Which brand of paint is the best for which job? People ask me this all the time.
If you want talk to the painter who ONLY PAINTS INTERIORS (and you live on Sydney's Lower North Shore) click here.
The answer is 'Horses for Courses'. I use Dulux ... and Taubmans .... and Zinsser depending on what's needed.
Each brand has some real champions and a few ‘family members’ that let the side down quite a bit. (And not surprisingly, most cheap sub-brands, even with the Dulux or Taubmans name on them, are rubbish)
That’s why it’s a bit unfortunate that so many painting companies (usually the large ones) only use one brand of paint for everything. Bulk discounts are all very well, but shouldn’t the very best kind of paint be chosen for each particular job?
The Tidy Painter (AKA Me) is locked into no such agreement and can pick and choose the best type of paint for every application.
With that in mind I’ve developed a best in class list of paints that I use for my lucky, lucky clients.
Dulux Wash and Wear Low Sheen. The best known for a reason. In two coats it covers most existing wall colours. Marks and spills can be easily wiped off without leaving any marks. (Cheap paints will either leave a mark or rub off altogether!)
For heaps more info on wall paint click here.
Personally I don’t like Dulux’s ceiling paint. I find it surprisingly thin, transparent and watery. I much prefer Taubmans Tradex Flat Ceiling paint. It is thick and opaque and two coats cover most problems.
Trim is the wooden stuff in your home – doors, windows, skirting and picture rails. When painting trim it’s very important to find out whether the existing surface has been painted in oil or acrylic based paint. Usually new oil goes over old oil and new acrylic goes over old acrylic.
Oil based paint (AKA Enamel) is the toughest option but can ‘yellow’ over time. It smells strongly! And it takes a long time to dry (16hours)
Water based trim paint (often confusingly called Enamel too) is softer, often needs more coats but does not ‘yellow’. It has a smell, but is a lot less strong. Its other disadvantage is that when painted directly over oil based surfaces without proper preparation, it peels right off!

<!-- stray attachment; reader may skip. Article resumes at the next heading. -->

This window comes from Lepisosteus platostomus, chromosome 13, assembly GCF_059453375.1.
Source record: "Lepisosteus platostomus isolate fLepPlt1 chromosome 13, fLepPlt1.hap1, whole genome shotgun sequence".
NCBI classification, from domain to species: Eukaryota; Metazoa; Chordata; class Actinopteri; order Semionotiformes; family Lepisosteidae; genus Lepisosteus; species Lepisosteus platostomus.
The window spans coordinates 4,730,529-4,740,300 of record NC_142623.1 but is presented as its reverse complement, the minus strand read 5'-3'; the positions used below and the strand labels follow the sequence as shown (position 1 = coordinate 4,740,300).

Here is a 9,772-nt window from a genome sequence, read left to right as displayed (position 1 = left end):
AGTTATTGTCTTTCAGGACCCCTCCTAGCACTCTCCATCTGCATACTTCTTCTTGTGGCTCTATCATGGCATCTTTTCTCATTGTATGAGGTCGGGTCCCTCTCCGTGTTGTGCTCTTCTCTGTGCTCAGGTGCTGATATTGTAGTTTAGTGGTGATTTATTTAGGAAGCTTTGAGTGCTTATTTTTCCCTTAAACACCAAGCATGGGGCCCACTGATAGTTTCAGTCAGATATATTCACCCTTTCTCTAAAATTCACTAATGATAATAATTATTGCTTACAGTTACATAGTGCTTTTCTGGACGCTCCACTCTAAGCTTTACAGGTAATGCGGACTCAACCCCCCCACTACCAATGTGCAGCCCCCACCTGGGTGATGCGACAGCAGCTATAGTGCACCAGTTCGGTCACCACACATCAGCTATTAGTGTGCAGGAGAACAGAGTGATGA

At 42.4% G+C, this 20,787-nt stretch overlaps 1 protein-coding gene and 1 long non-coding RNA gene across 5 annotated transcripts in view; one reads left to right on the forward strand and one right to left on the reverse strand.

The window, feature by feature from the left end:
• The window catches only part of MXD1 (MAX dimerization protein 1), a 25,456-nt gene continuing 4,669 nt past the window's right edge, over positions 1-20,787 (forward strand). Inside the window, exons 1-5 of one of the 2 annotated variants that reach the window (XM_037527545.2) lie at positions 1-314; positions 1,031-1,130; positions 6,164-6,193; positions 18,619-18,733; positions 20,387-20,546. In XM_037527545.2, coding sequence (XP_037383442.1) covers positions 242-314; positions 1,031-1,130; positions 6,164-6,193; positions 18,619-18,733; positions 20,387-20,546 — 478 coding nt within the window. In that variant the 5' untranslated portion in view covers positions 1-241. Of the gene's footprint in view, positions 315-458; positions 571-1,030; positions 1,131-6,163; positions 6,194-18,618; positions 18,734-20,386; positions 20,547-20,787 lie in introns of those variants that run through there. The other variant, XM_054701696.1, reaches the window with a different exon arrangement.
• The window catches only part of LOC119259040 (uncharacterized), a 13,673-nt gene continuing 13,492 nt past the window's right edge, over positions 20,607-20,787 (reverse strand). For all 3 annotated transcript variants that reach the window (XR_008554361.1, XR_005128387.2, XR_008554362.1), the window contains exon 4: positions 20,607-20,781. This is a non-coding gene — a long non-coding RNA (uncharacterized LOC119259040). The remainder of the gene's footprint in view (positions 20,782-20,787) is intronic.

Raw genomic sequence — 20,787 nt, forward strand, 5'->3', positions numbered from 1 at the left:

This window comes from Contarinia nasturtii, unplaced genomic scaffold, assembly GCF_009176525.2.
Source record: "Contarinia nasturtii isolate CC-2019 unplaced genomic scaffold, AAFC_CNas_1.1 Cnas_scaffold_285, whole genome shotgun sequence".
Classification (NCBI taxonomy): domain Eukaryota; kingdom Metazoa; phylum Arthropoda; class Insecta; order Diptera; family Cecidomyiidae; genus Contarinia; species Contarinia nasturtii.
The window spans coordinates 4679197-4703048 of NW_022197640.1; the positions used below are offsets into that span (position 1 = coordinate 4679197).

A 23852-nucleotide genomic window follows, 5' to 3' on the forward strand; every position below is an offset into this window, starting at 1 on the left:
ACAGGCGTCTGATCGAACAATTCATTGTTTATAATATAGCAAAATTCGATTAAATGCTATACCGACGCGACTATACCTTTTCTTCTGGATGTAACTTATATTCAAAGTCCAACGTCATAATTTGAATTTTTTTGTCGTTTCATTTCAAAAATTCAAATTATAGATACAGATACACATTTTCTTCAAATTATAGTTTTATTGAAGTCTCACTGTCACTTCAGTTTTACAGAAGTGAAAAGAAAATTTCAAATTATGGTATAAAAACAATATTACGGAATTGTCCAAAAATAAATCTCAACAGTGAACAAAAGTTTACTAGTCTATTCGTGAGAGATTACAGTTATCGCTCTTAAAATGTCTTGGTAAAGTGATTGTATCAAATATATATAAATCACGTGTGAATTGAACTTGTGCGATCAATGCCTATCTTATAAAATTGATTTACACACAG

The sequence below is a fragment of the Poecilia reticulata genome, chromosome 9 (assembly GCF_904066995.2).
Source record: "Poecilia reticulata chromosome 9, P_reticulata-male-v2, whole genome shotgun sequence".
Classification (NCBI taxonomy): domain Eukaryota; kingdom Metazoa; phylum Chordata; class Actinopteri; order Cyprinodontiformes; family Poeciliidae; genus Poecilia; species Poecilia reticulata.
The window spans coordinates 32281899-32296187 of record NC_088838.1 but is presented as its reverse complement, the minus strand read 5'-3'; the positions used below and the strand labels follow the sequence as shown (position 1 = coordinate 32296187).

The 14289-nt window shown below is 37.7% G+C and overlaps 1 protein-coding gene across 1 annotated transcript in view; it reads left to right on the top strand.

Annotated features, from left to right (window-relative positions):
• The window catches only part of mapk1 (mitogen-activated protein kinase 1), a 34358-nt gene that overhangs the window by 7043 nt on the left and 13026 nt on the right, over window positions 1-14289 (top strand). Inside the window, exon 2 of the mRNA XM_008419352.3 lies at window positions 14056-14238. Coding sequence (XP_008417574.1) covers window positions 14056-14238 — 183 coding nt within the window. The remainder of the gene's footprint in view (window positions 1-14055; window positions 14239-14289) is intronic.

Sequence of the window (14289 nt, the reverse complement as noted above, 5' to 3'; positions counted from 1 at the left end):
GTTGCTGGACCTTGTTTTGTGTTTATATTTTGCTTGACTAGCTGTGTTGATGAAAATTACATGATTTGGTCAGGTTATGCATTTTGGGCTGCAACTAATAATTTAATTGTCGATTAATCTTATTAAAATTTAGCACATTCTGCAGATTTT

(Also many water based enamels are just bad.)
So … I use both oil and acrylic ‘Trim’ paint as needed. These are the ones I’ve found work best:
OIL BASED TRIM PAINT – Dulux Super Enamel
WATER BASED TRIM PAINT – Dulux Aquanamel
Undercoat is a colour blockout. Usually I’m going over previous paint work so undercoat is not needed. But sometimes a light top coat over a dark or strong existing colour needs a base of undercoat. Also undercoat is needed over new Gyproc plaster board, in renovations etc.
I use Taubmans Tradex Ultra Prep Undercoat
Primer is different to undercoat. While it too is a colour blockout, it’s primary functions are to GRIP and SEAL. Primer is painted over bare timber (to seal up the pores), over repairs and fillers again to seal, and before acrylic is painted over old oil based trim.
Here I use a product from an American Primer/Undercoat specialist manufacturer, called Zinsser. It’s a bit smelly but that evaporates within a few hours.
I use Zinsser CoverStain Primer Sealer Stain Killer
And finally, even though I hardly do any exterior painting at all, its good for you to know that there are specialist paints for outdoors. In Australia because of the extremes of weather and temperature, outdoor paints need to have quite different properties to indoor paints.
They need to be able to stretch and contract as the substrate (brick, concrete, timber) expands and contracts. As a result good outdoor paint is very ‘rubbery’ even when fully cured. The best I’ve found is Dulux Weathershield.
So now you can see why there is no ‘best brand’ of paint. In my professional opinion eight kinds of paint from 3 manufacturers will cover 99% of situations. Some are harder to apply than others, but whether you get me or another pro to apply them, I’m sure you’ll be happy with the results.
By Tony Richardson - The Tidy Painter - Mosman, Cremorne and the Lower North Shore's favourite painter.
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